🇺🇸 Retired veteran, father, rock-climbing expert & rosin connoisseur
✅ Updated 1/7/21
What do you look for when selecting top-shelf rosin? Most rosin connoisseurs will seek out rosin that’s light in color and high in clarity. The perception is that lighter rosin represents a fresher, purer product than darker rosin, which can result from pressing with material that’s past its prime. Additionally, most consumers are willing to pay a premium for rosin that rates highly in clarity and seems to exude a magical golden glow.
Striving to improve your rosin clarity is a worthy pursuit. In this quick guide, we’ll give you some ideas to consider on the path to increasing the appeal and overall quality of your rosin.
So what are the variables that impact the clarity of rosin? The two main factors to consider are 1) your source material, including quality and freshness, and 2) the temperature at which you’re pressing the material.
It’s important to use material that has been recently dried and cured. The flowers should be dried and only slightly cured, just to get the moisture level in the flowers to be around 62% relative humidity. An extended dry and cure can lead to excessive oxidation, which will result in darker color.
You can check the moisture content of buds by placing them in sealed glass jars with a digital hygrometer.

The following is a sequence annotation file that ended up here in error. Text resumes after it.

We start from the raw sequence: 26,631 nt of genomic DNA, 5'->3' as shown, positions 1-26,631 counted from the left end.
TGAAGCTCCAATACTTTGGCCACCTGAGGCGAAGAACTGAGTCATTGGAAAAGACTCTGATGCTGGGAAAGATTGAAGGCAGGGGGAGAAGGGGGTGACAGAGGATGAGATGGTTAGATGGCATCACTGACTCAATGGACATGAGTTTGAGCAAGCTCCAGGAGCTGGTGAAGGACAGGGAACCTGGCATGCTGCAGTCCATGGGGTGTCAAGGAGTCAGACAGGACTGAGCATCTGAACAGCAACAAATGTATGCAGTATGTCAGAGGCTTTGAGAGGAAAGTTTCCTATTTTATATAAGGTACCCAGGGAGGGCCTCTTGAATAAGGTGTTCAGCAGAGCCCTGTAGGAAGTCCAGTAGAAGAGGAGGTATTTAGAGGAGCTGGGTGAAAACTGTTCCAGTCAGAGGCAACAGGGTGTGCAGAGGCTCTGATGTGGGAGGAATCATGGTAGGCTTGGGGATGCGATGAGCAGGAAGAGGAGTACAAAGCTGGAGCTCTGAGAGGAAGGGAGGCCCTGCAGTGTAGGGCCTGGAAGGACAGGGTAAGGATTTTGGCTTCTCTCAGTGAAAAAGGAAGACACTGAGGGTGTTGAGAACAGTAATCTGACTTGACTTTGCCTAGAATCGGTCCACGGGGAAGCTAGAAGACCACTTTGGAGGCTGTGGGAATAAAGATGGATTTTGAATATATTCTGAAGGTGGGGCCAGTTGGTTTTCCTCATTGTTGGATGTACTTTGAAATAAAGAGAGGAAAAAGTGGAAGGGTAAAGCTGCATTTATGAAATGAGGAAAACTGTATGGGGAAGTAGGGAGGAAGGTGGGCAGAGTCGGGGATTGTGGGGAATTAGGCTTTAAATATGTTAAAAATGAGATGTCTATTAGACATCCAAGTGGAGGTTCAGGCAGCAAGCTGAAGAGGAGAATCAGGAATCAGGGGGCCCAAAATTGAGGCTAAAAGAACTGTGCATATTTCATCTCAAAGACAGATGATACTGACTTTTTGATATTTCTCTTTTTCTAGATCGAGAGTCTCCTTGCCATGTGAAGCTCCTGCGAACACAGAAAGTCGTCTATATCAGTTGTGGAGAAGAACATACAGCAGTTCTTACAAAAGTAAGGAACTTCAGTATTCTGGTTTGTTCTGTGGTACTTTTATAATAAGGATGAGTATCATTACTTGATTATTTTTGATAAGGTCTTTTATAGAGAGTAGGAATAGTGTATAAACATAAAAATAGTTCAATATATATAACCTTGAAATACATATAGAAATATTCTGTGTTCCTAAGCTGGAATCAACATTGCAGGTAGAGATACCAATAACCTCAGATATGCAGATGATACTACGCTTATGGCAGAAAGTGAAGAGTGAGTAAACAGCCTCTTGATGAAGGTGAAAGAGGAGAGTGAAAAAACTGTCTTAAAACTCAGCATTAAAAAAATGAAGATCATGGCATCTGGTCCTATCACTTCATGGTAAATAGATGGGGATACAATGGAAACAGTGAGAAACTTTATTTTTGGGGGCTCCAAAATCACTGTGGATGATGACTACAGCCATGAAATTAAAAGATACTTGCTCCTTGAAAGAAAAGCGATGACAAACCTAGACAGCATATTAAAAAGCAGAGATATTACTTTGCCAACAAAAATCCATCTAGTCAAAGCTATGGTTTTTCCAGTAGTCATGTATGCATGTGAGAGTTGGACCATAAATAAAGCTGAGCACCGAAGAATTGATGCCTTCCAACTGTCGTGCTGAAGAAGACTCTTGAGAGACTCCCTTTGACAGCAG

Flowers that have been sitting on the shelf for several months, even if they’ve been sealed in glass jars, will have undergone more oxidation than fresh flowers. As trichomes oxidize they become darker in color, and this translates into darker rosin.
The other main factor for rosin clarity is pressing temperature. Higher temperatures often result in darker rosin. As a rule of thumb, pressing at lower temps will help increase rosin clarity, with a tradeoff of slightly decreased yields. If you want to increase yields with higher temps, plan on seeing a slightly darker product.
Here are the temperature guidelines for different source material:
Flower: 180-220 degrees Fahrenheit
Bubble Hash: 140-200 degrees Fahrenheit
Dry Sift: 140-200 degrees Fahrenheit
Although there’s nothing wrong with darker rosin and it can still be an exceptionally high quality product, lighter rosin has the perception of being a fresher and better cannabis concentrate. Keep in mind the freshness of the source material and the temperature during extraction and you can optimize for clarity in your rosin.